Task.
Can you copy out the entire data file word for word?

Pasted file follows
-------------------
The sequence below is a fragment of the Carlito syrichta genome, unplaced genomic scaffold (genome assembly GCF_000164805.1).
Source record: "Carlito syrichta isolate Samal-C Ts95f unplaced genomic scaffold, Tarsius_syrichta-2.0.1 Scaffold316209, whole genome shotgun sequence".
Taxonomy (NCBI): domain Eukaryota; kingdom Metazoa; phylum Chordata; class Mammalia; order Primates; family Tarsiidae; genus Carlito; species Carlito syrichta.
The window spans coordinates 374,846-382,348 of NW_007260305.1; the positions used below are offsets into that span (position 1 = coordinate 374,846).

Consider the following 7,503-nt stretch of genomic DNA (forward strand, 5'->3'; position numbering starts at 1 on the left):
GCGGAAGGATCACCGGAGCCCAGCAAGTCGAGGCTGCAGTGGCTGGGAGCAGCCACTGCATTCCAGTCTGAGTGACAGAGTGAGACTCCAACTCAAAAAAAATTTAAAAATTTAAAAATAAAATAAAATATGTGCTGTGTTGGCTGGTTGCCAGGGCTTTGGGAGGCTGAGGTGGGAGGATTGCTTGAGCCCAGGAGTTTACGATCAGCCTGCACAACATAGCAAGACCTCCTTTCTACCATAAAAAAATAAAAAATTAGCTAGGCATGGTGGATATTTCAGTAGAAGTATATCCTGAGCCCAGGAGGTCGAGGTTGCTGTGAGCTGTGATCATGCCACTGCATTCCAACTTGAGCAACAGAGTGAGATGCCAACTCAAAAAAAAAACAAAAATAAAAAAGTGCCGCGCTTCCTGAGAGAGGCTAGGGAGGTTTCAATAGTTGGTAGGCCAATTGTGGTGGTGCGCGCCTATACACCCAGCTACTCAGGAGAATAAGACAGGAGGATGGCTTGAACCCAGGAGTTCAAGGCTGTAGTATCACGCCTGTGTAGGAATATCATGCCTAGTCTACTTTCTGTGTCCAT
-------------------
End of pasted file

The sequence below is a fragment of the Carlito syrichta genome, unplaced genomic scaffold (genome assembly GCF_000164805.1).
Source record: "Carlito syrichta isolate Samal-C Ts95f unplaced genomic scaffold, Tarsius_syrichta-2.0.1 Scaffold316209, whole genome shotgun sequence".
Taxonomy (NCBI): domain Eukaryota; kingdom Metazoa; phylum Chordata; class Mammalia; order Primates; family Tarsiidae; genus Carlito; species Carlito syrichta.
The window spans coordinates 374,846-382,348 of NW_007260305.1; the positions used below are offsets into that span (position 1 = coordinate 374,846).

Consider the following 7,503-nt stretch of genomic DNA (forward strand, 5'->3'; position numbering starts at 1 on the left):
GCGGAAGGATCACCGGAGCCCAGCAAGTCGAGGCTGCAGTGGCTGGGAGCAGCCACTGCATTCCAGTCTGAGTGACAGAGTGAGACTCCAACTCAAAAAAAATTTAAAAATTTAAAAATAAAATAAAATATGTGCTGTGTTGGCTGGTTGCCAGGGCTTTGGGAGGCTGAGGTGGGAGGATTGCTTGAGCCCAGGAGTTTACGATCAGCCTGCACAACATAGCAAGACCTCCTTTCTACCATAAAAAAATAAAAAATTAGCTAGGCATGGTGGATATTTCAGTAGAAGTATATCCTGAGCCCAGGAGGTCGAGGTTGCTGTGAGCTGTGATCATGCCACTGCATTCCAACTTGAGCAACAGAGTGAGATGCCAACTCAAAAAAAAAACAAAAATAAAAAAGTGCCGCGCTTCCTGAGAGAGGCTAGGGAGGTTTCAATAGTTGGTAGGCCAATTGTGGTGGTGCGCGCCTATACACCCAGCTACTCAGGAGAATAAGACAGGAGGATGGCTTGAACCCAGGAGTTCAAGGCTGTAGTATCACGCCTGTGTAGGAATATCATGCCTAGTCTACTTTCTGTGTCCAT